‘Devastated’: Manslaughter charges withdrawn over bus crash

Brett Button will face a three-day sentencing hearing in September.

Brett Button will face a three-day sentencing hearing in September. Photo: AAP

Driver Brett Button has been taken into custody after pleading guilty over a bus crash in the NSW Hunter Valley that left 10 people dead and many more injured.

Families of those killed in the worst Australian road crash in two decades say they feel let down by the legal system after manslaughter charges against the driver in the shocking Hunter bus rollover were dropped.

The NSW attorney-general has called for a briefing from prosecutors over the plea deal for Brett Andrew Button, who admitted lesser charges over the June 2023 smash that killed 10 people and injured dozens more.

The 59-year-old was led into custody on Wednesday after facing Newcastle Local Court with a throng of supporters.

He pleaded guilty to 10 counts of dangerous driving causing death, nine of dangerous driving causing grievous bodily harm and 16 of furious driving causing bodily harm.

Prosecutors applied to detain Button after he entered the pleas, a move defence lawyers did not oppose.

He was not required to enter pleas to back-up charges including negligent driving causing death.

Another 25 charges of causing bodily harm by misconduct were withdrawn.

The withdrawal of the manslaughter charges proved an emotional moment for the victims’ families, with Matt Mullen – father of dead passenger Rebecca Mullen – sobbing when his daughter’s name was read.

hunter valley bus crash

The bus crash in the Hunter region in June 2023 claimed the lives of 10 people and injured another 25.

Sophie Wheeler, from the Hunter Victims of Crime Assistance League, said families were “devastated” at the prosecution decision.

“It’s a very difficult day for the families … the legal system has failed to appropriately acknowledge the seriousness of the offences and it will take time for the families to process,” she said.

Several relatives of those killed in the crash earlier told Seven News they felt let down and disrespected due to the prosecution move.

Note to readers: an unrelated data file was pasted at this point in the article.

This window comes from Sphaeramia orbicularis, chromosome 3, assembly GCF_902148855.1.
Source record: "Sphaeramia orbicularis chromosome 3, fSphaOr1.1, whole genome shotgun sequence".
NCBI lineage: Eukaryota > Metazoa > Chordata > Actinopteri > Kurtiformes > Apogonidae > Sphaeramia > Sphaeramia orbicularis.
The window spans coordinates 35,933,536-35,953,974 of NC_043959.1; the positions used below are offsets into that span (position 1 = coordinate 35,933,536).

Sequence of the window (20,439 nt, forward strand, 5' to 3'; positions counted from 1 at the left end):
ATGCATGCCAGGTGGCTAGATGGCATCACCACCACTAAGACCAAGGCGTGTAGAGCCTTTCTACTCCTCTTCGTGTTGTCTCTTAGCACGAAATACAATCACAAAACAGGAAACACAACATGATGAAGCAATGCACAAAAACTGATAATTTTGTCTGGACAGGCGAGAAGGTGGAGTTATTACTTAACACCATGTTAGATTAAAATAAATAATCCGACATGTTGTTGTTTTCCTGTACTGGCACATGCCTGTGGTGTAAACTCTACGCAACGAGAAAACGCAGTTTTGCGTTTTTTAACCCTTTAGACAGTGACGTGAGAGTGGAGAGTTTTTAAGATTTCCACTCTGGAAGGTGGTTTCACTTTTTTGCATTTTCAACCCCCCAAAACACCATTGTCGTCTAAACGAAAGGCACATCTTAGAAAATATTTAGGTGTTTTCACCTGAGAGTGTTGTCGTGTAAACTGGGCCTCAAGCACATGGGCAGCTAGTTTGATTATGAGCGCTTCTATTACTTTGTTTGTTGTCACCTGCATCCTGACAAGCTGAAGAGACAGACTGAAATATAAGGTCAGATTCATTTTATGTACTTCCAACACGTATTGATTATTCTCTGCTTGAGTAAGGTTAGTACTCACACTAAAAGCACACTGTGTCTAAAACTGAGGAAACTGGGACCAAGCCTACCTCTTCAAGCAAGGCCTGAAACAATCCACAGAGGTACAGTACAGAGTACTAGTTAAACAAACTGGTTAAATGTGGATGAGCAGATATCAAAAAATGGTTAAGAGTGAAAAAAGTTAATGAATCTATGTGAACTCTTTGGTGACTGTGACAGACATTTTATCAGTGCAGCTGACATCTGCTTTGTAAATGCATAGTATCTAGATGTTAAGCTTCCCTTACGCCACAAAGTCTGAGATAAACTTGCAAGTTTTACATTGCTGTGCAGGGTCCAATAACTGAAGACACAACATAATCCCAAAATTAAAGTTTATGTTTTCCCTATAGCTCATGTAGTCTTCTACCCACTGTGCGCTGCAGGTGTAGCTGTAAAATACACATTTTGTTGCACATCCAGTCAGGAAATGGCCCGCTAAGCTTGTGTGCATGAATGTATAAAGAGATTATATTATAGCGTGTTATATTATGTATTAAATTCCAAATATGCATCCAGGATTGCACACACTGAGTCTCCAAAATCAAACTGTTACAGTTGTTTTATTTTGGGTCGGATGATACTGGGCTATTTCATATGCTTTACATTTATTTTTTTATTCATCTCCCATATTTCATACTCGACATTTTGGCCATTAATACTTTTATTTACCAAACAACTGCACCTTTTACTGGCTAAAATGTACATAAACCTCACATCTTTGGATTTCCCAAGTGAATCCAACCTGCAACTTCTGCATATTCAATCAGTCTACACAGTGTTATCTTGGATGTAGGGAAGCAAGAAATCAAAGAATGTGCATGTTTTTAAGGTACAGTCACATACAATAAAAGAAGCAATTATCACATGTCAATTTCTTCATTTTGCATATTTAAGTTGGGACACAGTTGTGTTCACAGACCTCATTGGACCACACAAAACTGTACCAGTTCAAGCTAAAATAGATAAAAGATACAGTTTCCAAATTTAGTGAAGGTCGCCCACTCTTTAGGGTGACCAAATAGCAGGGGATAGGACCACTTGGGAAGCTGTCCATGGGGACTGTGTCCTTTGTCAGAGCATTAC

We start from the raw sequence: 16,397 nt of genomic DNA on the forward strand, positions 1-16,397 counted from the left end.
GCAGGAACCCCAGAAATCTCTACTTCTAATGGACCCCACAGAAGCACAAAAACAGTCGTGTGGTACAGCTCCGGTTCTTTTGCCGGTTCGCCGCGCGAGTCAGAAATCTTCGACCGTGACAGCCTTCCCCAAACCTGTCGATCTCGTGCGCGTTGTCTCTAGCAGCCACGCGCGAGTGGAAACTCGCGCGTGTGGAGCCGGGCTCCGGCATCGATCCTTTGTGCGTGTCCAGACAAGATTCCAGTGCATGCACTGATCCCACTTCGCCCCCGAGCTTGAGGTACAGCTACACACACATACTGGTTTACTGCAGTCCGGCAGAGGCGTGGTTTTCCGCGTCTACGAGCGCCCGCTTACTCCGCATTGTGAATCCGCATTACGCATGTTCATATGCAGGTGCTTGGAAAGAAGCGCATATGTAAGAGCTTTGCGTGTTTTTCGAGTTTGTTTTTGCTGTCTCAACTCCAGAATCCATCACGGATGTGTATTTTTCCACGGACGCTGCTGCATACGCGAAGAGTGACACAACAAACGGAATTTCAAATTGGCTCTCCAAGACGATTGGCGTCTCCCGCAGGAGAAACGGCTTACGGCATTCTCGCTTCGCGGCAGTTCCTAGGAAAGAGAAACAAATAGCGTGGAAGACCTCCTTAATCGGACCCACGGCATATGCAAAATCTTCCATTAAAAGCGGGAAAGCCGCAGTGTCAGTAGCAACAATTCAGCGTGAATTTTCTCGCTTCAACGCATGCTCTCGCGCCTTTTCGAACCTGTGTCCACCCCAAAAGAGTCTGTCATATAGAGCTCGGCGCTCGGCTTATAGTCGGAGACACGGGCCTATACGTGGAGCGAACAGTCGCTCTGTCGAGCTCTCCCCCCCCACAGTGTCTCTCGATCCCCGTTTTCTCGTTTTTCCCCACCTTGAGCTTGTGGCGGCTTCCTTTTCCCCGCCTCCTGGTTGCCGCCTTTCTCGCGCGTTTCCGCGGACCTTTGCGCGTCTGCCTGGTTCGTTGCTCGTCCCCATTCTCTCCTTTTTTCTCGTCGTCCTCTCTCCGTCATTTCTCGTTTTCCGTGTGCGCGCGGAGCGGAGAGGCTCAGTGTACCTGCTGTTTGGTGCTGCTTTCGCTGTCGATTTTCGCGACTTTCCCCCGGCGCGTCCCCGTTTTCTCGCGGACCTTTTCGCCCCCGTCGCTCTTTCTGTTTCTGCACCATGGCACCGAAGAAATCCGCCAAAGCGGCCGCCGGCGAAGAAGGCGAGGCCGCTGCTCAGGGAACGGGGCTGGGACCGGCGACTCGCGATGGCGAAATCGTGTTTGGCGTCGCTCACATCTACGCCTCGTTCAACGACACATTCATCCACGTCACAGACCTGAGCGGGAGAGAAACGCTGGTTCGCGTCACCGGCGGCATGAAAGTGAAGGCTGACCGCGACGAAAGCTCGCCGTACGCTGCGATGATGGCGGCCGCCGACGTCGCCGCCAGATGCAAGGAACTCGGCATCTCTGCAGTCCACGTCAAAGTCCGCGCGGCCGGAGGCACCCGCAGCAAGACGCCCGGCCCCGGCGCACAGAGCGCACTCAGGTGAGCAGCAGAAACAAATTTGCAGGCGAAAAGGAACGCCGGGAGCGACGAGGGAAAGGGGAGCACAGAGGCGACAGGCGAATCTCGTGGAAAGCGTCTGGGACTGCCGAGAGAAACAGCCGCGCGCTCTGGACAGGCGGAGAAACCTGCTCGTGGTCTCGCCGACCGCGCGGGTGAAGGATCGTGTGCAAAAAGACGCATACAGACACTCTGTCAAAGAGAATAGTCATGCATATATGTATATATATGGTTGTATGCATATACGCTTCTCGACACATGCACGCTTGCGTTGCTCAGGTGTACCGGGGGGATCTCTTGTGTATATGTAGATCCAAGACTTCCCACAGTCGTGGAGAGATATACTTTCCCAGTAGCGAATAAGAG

Attorney-General Michael Daley said he would ask the NSW Director of Public Prosecutions for a full briefing on the matter when he faced questions about the plea deal in parliament.

“I was concerned … to see media reports that some of the victim’s families were not happy with the way the proceedings have been handled,” he said.

“Nobody in this place wants to see family members and victims displeased with or retraumatised by the criminal justice system.”

Button was arrested after losing control of a bus carrying wedding guests from the Wandin Valley Estate to Singleton about 11.30pm on June 11.

He previously apologised for the incident, telling reporters outside court in March he was “devastated by what has occurred” and that he was “truly and deeply sorry”.

The DPP’s office has declined to comment on the reason for the manslaughter charges being withdrawn.

The court heard parties had agreed on the facts of the case but victims’ families were yet to see the statement and should be able to review them before the details were made public.

Button has previously been accused of taking the roundabout on Wine Country Drive at Greta too fast while driving in thick fog, allegedly telling some passengers to “fasten your belts” before the fatal crash.

The death toll of 10 was the highest for a road accident since 12 were killed in a bus rollover in Brisbane in 1994.

Button returns to court on May 30 when a date for his sentencing will be fixed.


Topics: Crime, NSW
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